Are Ecological Focus Areas delivering for biodiversity?
Ecological Focus Areas are intended to safeguard and improve biodiversity on arable farms in the EU. What evidence is there that they are actually delivering biodiversity on farmland?
Ecological Focus Areas (EFAs), part of greening in the Common Agricultural Policy, are intended to safeguard and improve biodiversity on arable farms in the EU. IEEP’s study for EEB and BirdLife looked at how EFAs are being implemented in the EU and what evidence there is in the published literature on the potential biodiversity impacts on farmland, taking into account how the areas are being managed. The study aims to contribute to the evidence base for the forthcoming revision of CAP greening regulation and implementation, building on a previous IEEP study on Member States greening choices.
Implementation data published by the European Commission show that, in 2015, two-thirds of the EFA area comprised nitrogen-fixing crops, catch crops or cover crops, with land lying fallow on a fifth of the area. The literature shows that under current EFA rules and conventional farming practices it is unlikely that most nitrogen-fixing crops and catch and cover crops grown on EFAs provide much benefit for farmland biodiversity. In contrast, the EFA options of land lying fallow, hedges, and field margins generally have the potential under typical management to provide much greater, more diverse and more reliable biodiversity benefits.
Extensively managed nitrogen-fixing forage and green manure crops, could provide benefits for some wildlife groups (including some threatened farmland species), if the crop is kept in the ground for a year to several years, cutting is avoided during the summer and pesticides are not applied. However, nitrogen-fixing crop EFAs probably rarely produce such biodiversity benefits because: a) the rules governing EFA implementation do not require extensive management; b) grain legume crops tend to be cultivated fairly intensively, including use of fertilisers and pesticides, and forage or green manure crops can be frequently cut or grazed; and c) only one Member State has banned pesticide use on N-fixing crops in EFAs (with the exception of the ban on their use on forage and green manure crops in The Netherlands).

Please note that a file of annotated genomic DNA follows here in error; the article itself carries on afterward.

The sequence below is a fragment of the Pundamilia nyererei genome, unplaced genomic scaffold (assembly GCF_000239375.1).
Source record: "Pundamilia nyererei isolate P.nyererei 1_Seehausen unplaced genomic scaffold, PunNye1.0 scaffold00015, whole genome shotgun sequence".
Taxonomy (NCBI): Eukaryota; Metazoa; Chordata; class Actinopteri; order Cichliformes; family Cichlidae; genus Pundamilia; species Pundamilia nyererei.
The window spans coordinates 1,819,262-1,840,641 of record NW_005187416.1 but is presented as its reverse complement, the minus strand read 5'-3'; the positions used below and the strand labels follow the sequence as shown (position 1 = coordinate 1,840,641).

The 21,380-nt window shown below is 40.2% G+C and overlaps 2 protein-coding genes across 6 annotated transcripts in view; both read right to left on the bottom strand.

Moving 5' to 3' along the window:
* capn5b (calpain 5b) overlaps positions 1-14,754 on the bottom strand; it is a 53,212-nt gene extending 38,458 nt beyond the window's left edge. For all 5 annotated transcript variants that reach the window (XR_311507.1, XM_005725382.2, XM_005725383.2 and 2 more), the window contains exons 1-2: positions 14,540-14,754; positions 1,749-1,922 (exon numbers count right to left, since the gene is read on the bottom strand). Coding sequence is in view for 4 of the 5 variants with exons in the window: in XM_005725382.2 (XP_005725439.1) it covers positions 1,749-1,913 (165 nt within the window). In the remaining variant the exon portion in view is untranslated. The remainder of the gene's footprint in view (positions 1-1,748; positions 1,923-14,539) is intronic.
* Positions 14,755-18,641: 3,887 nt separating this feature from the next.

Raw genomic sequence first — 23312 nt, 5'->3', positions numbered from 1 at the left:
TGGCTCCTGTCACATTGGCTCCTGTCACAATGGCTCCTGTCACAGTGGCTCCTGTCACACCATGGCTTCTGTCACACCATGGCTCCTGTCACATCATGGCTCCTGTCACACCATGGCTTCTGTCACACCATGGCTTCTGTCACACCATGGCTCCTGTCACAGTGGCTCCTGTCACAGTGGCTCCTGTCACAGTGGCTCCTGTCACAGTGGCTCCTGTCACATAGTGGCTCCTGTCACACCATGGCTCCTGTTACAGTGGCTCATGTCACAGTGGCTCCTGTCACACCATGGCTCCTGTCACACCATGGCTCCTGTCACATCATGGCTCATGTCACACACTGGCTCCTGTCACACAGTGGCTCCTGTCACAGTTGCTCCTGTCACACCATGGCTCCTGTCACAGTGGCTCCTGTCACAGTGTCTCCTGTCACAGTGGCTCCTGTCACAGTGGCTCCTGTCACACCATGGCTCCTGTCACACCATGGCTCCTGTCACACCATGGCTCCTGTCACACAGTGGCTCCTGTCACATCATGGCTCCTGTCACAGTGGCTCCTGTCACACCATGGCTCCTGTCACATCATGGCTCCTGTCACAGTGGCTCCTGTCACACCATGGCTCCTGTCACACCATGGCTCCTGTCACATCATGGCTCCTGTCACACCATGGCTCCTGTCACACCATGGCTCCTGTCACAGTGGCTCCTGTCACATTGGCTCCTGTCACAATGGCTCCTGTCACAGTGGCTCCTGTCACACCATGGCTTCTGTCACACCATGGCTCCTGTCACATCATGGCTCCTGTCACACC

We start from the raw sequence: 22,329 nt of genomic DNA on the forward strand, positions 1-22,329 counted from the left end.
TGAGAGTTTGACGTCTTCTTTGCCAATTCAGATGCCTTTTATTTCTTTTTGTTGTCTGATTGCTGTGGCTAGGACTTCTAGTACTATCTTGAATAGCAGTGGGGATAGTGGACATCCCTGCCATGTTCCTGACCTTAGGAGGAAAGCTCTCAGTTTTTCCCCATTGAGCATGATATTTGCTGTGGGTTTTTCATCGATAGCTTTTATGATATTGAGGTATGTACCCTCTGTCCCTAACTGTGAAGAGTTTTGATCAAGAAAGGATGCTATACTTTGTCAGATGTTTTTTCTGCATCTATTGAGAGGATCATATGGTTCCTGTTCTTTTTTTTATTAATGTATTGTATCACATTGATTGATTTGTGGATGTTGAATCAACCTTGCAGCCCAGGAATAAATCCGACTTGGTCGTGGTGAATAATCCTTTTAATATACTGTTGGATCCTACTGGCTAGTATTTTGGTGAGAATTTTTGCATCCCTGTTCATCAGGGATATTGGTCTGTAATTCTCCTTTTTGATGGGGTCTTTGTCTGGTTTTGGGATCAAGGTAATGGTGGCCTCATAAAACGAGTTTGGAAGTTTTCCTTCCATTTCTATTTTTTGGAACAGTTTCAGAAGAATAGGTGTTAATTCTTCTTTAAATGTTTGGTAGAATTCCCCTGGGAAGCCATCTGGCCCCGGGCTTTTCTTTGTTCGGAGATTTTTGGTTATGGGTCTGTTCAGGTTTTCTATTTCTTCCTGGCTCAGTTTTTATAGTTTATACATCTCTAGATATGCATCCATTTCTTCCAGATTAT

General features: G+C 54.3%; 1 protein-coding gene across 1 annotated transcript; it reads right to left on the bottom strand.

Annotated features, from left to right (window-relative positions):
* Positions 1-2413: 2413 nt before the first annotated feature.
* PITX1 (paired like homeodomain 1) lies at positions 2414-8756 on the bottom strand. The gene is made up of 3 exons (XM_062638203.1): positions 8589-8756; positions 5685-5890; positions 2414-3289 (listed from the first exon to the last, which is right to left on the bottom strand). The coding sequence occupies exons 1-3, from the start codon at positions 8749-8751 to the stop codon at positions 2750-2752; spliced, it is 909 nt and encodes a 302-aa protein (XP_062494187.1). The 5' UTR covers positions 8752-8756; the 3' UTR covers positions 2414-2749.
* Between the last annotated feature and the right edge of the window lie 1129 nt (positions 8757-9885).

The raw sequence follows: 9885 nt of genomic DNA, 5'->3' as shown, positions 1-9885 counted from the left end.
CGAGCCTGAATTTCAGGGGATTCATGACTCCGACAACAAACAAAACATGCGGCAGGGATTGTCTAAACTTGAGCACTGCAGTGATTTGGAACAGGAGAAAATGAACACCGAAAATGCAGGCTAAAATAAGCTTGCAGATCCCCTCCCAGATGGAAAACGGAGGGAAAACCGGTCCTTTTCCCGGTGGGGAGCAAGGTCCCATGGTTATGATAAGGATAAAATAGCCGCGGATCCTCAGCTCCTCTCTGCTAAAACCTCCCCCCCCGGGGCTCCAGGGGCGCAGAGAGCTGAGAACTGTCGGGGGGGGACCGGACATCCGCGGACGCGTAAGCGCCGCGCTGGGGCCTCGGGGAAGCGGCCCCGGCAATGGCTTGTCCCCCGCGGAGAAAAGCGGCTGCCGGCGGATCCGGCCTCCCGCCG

Catch and cover crops are only likely to provide biodiversity benefits if they comprise plant mixes designed to benefit pollinators or seed-eating birds that are allowed to flower and set seed. However, on the EFAs of most of the case study countries and regions, there is no incentive to grow biodiversity beneficial plant mixes, and even were this to be the case, they are unlikely to flower and set seed as the obligatory cropping period is too short and/or crops may be cut to control weeds. In fact, they could have a negative impact on some farmland birds if cover crops replace winter stubbles, which are important feeding habitat for seed-eating birds.
The biodiversity benefits of EFA crops and fallow could be considerably increased through changes in the incentives and implementation rules. Firstly, the uptake of EFA options that provide the greatest biodiversity benefits could be increased. Secondly, farmers could be encouraged to sow species mixes that benefit wildlife on fallow, field margins and buffer strips and grow them long enough to flower and set seed without agro-chemical use. Finally, three key changes to implementation rules would greatly increase the ability of EFAs to meet their biodiversity policy objectives: 1) avoiding the use of fertilisers and pesticides; 2) ensuring the periods over which they are established and removed are suited to biodiversity as well as production cycles; and 3) ensuring that key farming operations (such as cutting of vegetation) are carried out at appropriate times.
Evelyn Underwood presented the results of the study to a group of Member State representatives on agriculture and members of the DG AGRI greening unit in Brussels on 29 November. IEEP will continue working on the evaluation of greening in the next year under a contract to DG AGRI, which will look at the effectiveness, efficiency, coherence, relevance and EU added value of the greening measure.
08 Dec 2016